Michaella headshot

My name is Michaella. I am a 22-year-old lady from Western Massachusetts who got diagnosed with Ulcerative Colitis when I was in 8th grade, nine years ago. When I first started feeling symptoms, I thought I had an allergy to dairy, since dairy seemed to trigger abdominal pain and frequent bathroom visits. Around the holidays that year, I told my mom how I was feeling. We went to see my primary care doctor—and I’m glad that we did.

The next day, a Saturday, my primary care physician called to tell my parents I needed to go to the emergency room immediately. My inflammation levels were through the roof.

Introducing a diagnosis—and needle phobia

Starting the minute I walked through the doors of the ER, I was regularly poked with needles to administer fluids and steroids, and conduct blood work. During this time in the hospital, I experienced at least two needle pokes a day. My veins were collapsing due to anemia, which made the situation even worse. All of these pokes caused bruises from my armpits to my wrists by the time my weeklong visit was up. This is when, understandably, my fear of needles began. All the needles required at that time for IV or blood drawing caused nerve damage in my arms.

When I was a sophomore in college, I was prescribed a biologic, which came with an auto injector. I went to my doctor’s office to get the starter dose and learn how to inject myself. They gave me the tester pen and I was good at it. I felt like I could do it myself.

I needed to be administered four starter doses during my first visit. One shot was given to me by my dad in my leg. I did one myself in the other leg, and two nurses gave me one in each arm. It felt like a thousand bee stings. I froze, and the nurses in the room had to remove my shot for me. I began to hysterically cry and hyperventilate. The nurses needed to lay me down and talk to me to calm me. Once I stopped crying, about 20 minutes later, the lead nurse said, “It should not have hurt that bad.”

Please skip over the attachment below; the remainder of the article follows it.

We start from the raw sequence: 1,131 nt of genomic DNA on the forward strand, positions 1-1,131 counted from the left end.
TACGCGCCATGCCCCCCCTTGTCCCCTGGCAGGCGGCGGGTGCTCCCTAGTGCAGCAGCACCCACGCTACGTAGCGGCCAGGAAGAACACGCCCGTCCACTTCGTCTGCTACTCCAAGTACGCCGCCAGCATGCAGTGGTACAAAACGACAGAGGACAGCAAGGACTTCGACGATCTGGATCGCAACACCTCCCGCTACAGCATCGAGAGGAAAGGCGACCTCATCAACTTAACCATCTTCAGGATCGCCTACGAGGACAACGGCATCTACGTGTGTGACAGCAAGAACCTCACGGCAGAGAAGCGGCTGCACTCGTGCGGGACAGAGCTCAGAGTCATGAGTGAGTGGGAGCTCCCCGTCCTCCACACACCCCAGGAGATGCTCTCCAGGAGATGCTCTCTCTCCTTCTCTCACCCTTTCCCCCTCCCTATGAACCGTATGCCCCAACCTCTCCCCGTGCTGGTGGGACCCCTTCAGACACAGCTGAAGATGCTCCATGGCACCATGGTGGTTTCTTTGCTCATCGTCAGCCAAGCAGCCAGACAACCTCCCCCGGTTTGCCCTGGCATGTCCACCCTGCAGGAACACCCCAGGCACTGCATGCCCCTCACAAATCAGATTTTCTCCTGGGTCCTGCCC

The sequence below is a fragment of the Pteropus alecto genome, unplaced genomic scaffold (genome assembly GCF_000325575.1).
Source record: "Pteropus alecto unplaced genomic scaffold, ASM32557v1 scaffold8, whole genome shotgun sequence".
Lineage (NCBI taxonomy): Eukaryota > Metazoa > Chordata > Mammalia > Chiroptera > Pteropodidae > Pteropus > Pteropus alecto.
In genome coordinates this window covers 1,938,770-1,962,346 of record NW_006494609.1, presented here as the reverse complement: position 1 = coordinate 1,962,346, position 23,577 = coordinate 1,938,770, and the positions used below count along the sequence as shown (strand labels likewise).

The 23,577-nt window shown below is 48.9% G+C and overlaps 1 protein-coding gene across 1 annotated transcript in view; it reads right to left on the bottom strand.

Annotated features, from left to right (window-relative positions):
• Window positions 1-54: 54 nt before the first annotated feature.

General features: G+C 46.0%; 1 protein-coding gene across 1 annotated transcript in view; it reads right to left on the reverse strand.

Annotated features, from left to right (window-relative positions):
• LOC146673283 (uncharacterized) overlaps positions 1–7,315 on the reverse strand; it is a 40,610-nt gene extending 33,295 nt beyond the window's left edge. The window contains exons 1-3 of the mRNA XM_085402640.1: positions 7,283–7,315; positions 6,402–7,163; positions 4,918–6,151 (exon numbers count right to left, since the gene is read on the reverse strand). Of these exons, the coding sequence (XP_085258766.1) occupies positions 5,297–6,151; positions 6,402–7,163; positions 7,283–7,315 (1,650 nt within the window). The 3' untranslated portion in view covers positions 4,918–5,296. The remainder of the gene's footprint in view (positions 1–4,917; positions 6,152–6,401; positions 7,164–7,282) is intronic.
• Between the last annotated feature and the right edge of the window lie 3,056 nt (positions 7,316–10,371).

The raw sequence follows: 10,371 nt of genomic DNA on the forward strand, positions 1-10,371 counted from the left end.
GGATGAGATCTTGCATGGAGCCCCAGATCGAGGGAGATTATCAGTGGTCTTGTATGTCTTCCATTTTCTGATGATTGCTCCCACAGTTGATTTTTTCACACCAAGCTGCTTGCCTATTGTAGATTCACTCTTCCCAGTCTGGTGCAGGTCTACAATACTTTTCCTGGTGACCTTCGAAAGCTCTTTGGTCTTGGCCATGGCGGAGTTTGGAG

Well then, I guess my pain tolerance is lower than yours, I thought to myself, raging with anger, and fearing that I would have to regularly go through the whole ordeal again. It was awful.

A new option for self-injections

Ever since then, giving myself self-injections was impossible. I had to be given a sedative to help calm me down, and I had to have my boyfriend, who is also a nurse, administer the medication to me with my mom holding my arms down. It was a tense and stressful process, to say the least. Ultimately, I refused to take the medication, and got a temporary loop ileostomy. I was on the path to a total colectomy, which is the removal of your large intestine and having a permanent ostomy.

I was recently introduced to Portal Instruments. Thanks to the innovative work Portal is doing to develop a needle-free injector, I am hopeful that someday I might be able to go back on self-injector medications and reverse my ileostomy. I might be able to live a more normal life thanks to the emphasis on an improved patient experience. A new window of opportunity has been created for me, and I can’t wait to see what the future holds.

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